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Overstock -- Any Still Following The Stock


JEast
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I know most, if not all, of us have been following the Deep Capture chronicles and the naked short story for some time now. However, I have not seen any posts on the stock in sometime.

 

Irrespective of the stock aspects, I shop at Overstock and have experienced excellent customer service when needed. Since they have gone international now, I thought some may be interested in even a better shopping deal. Since I pinch nickels if I can, attached is a view of how you can get an extra 5% off at Overstock even above their already low prices. Shop thru the Discover Card portal.

 

 

Cheers

JEast

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I recently invested.  Overstock's fulfillment business will continue to be a gem.  Lets say you have something unique and different you're trying to sell; post it on Amazon, and it gets lost within the millions of other items.  On overstock, you're more likely to find an audience.  It has other advantages for vendors as well:

 

vendors can use multiple channels at once;

some are more concerned with faster sales than better terms;

there's a menu cost with using the biggest competitor (too many goods means you'll get ignored);

 

For customers, i'd say its the best place to look for out of the ordinary purchases.  For example, I just bought my girlfriend jewelry from Worldstock- their section which showcases a collection of goods from artisans all around the world: Ghana, India, Morocco, etc..  It's beautiful, unique, and it was cheap.

http://www.overstock.com/Worldstock/Top-Sellers,/top__sellers,/6/store.html

 

How successful has it all been?  From 2004-2008, revenue from fulfillment grew 24% annually.  The recession has slowed it down in 2009, yet sales are still up 2% for the 9 months.  For the latest 3 months, sales were up 6.6%.  I think Q4 will be nearer to 15%.

 

Finally, they've set up logistics for international sales and they are also beginning operations around the world.  To any extent that they are successful in using their US expertise and concept internationally, then that's even more potential.

 

As for competition; throughout all this growth for itself and its competitors, gross margin has actually been trending up rather than down.  And as long as sales keep increasing, they'll generate extra cashflow from its favorable working capital structure. (they receive payment upfront, they pay vendors later).

 

I think the future is bright.  Chart's attached.

 

 

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Name recognition. Advertising budget.  Trusted vendor relationships.  Site infrastructure costs.  Working out the kinks of the business.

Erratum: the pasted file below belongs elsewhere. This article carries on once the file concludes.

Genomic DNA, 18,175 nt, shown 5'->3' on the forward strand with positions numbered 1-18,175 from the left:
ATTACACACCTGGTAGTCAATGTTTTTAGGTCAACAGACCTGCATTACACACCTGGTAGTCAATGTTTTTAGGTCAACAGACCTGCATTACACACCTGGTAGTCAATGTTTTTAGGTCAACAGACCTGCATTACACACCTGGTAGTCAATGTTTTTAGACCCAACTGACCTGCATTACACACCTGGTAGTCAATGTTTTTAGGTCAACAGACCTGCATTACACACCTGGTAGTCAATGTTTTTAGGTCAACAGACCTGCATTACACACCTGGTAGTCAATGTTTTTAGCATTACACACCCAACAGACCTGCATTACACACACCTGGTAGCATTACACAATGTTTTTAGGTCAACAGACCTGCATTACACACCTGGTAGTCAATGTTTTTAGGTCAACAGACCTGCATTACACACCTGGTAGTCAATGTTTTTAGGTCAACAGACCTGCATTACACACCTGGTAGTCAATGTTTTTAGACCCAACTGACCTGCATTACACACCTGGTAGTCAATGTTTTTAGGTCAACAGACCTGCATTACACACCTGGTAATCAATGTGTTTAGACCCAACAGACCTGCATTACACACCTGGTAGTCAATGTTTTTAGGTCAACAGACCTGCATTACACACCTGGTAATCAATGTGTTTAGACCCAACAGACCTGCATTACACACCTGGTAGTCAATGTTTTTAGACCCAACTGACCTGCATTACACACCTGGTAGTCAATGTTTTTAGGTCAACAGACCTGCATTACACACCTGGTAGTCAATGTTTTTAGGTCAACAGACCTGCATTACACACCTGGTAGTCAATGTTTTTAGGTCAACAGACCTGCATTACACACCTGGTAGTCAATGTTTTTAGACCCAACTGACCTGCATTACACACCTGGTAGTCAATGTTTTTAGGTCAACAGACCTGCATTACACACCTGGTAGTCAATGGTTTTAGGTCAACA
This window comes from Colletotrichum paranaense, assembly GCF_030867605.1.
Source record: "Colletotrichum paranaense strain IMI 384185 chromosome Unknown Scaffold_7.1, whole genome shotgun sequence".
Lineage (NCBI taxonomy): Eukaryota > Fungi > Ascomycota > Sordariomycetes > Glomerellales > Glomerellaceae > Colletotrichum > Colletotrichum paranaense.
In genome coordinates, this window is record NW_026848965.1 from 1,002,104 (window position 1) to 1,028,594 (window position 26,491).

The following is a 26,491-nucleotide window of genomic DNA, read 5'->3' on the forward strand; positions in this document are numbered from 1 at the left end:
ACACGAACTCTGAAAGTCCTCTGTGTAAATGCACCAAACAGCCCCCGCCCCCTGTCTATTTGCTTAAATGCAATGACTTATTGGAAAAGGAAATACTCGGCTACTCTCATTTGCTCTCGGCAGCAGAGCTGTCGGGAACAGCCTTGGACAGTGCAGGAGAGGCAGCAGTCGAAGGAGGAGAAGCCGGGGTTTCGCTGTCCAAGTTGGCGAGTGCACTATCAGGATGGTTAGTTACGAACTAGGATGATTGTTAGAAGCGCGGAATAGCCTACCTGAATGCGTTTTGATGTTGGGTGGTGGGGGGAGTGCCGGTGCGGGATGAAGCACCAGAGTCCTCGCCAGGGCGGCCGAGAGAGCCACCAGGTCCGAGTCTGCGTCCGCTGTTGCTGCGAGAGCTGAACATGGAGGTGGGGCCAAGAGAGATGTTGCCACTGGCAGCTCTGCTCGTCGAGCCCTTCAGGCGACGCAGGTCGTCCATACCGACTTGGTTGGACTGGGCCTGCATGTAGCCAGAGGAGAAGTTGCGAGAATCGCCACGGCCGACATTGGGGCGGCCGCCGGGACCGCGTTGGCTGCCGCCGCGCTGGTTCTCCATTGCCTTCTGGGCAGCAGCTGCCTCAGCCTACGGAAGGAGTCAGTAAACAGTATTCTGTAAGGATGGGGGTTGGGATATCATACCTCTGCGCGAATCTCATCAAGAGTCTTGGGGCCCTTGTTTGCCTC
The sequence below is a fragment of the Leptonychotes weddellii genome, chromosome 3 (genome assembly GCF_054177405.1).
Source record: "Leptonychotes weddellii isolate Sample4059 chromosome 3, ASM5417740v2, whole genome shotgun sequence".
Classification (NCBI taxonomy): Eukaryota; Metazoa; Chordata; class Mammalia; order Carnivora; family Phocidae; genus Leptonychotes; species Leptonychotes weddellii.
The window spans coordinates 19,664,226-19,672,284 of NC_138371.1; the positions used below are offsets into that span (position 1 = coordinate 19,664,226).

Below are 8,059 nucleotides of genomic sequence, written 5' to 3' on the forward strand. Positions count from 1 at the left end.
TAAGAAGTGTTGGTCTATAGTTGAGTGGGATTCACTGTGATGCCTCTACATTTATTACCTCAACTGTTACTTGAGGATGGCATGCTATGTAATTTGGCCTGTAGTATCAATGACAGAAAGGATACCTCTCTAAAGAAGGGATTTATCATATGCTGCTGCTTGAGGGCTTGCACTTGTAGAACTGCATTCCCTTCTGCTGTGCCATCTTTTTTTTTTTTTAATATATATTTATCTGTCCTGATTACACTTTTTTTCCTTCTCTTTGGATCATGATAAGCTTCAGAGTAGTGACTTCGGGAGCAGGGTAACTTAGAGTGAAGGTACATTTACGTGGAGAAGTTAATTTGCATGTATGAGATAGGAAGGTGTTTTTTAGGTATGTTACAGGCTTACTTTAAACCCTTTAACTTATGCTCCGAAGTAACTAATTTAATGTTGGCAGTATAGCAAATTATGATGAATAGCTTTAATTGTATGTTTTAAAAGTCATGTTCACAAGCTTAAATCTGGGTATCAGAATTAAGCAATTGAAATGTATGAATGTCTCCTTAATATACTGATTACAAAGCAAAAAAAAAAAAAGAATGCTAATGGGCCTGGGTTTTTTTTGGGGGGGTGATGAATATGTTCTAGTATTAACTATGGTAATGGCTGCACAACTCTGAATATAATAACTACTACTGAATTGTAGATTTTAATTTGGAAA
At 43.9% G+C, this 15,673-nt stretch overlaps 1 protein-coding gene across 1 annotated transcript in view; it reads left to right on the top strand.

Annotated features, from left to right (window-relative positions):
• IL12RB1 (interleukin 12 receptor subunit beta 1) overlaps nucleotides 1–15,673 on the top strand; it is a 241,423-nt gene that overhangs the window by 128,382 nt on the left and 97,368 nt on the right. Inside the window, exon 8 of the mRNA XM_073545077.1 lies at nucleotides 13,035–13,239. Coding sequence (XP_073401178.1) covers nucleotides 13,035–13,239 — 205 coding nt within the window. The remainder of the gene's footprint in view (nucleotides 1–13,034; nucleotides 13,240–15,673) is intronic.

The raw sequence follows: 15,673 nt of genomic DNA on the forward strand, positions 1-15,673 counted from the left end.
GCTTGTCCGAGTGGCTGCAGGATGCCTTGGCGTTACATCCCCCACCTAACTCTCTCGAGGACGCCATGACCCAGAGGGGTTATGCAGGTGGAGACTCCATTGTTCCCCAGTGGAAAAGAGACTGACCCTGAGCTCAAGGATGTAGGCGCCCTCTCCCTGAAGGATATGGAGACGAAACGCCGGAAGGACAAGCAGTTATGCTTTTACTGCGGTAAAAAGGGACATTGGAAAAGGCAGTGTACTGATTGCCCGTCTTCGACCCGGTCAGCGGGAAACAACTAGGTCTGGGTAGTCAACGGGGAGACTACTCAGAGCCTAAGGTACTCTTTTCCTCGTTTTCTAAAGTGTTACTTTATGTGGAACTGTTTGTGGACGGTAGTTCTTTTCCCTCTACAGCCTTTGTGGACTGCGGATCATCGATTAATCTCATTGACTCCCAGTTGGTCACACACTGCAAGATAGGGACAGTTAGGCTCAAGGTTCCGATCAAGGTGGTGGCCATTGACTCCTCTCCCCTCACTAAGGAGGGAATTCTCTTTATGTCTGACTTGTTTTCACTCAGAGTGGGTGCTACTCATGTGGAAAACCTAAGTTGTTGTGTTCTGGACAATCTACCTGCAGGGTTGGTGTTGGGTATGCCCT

It's an extremely difficult business to start up- you're going to lose a lot of money in the first seven years.  Look at amazon from 1996-2001.  They lost 2 billion dollars in operations.  I wouldn't have any faith in a new online competitor coming into the market today.

 

Overstock has come up with a niche model that makes business sense.  I think it will be able to earn attractive returns in it.

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I think there were several errors in Overstock's development.  Early on, they built the system to handle far more customers than actually appeared.  Roughly two and a half years were lost retrenching and resizing infrastructure.  The second mistake early on, and not corrected until the downsizing, is that they were trying to do too much direct business and not enough fullfilment/affiliate business.  The margins are better on the latter with far less capital involved. 

 

You are now seeing cash flows hit the bottom line.  They will be profitable in 2010.  Is it sustainable long-term?  Depends on the moat, management and the quality of people they put in place.  Online retail is extremely cut-throat.  Tough to maintain moats and Overstock's isn't large enough yet...but there's potential.  We have owned Overstock equity three times in the last four years.  We've owned Overstock debt as well in the last year.  We've made money on every investment in Overstock.  It's been a trading stock, because of the number of mistakes, short-selling and co-ordinated campaigns against the company.  It's been very volatile for five years now.  Cheers! 

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In my opinion one of the headwinds Overstock faces is it's name - "Overstock" = "didn't sell" = "no one wanted it".  This is a barrier to first time users.  It only appeals to a certain part of the market.  A name change would boost sales.  ("Priced Right" - "A Penny Saved" etc)  Agree with Sanjeev - it's a good trading stock!

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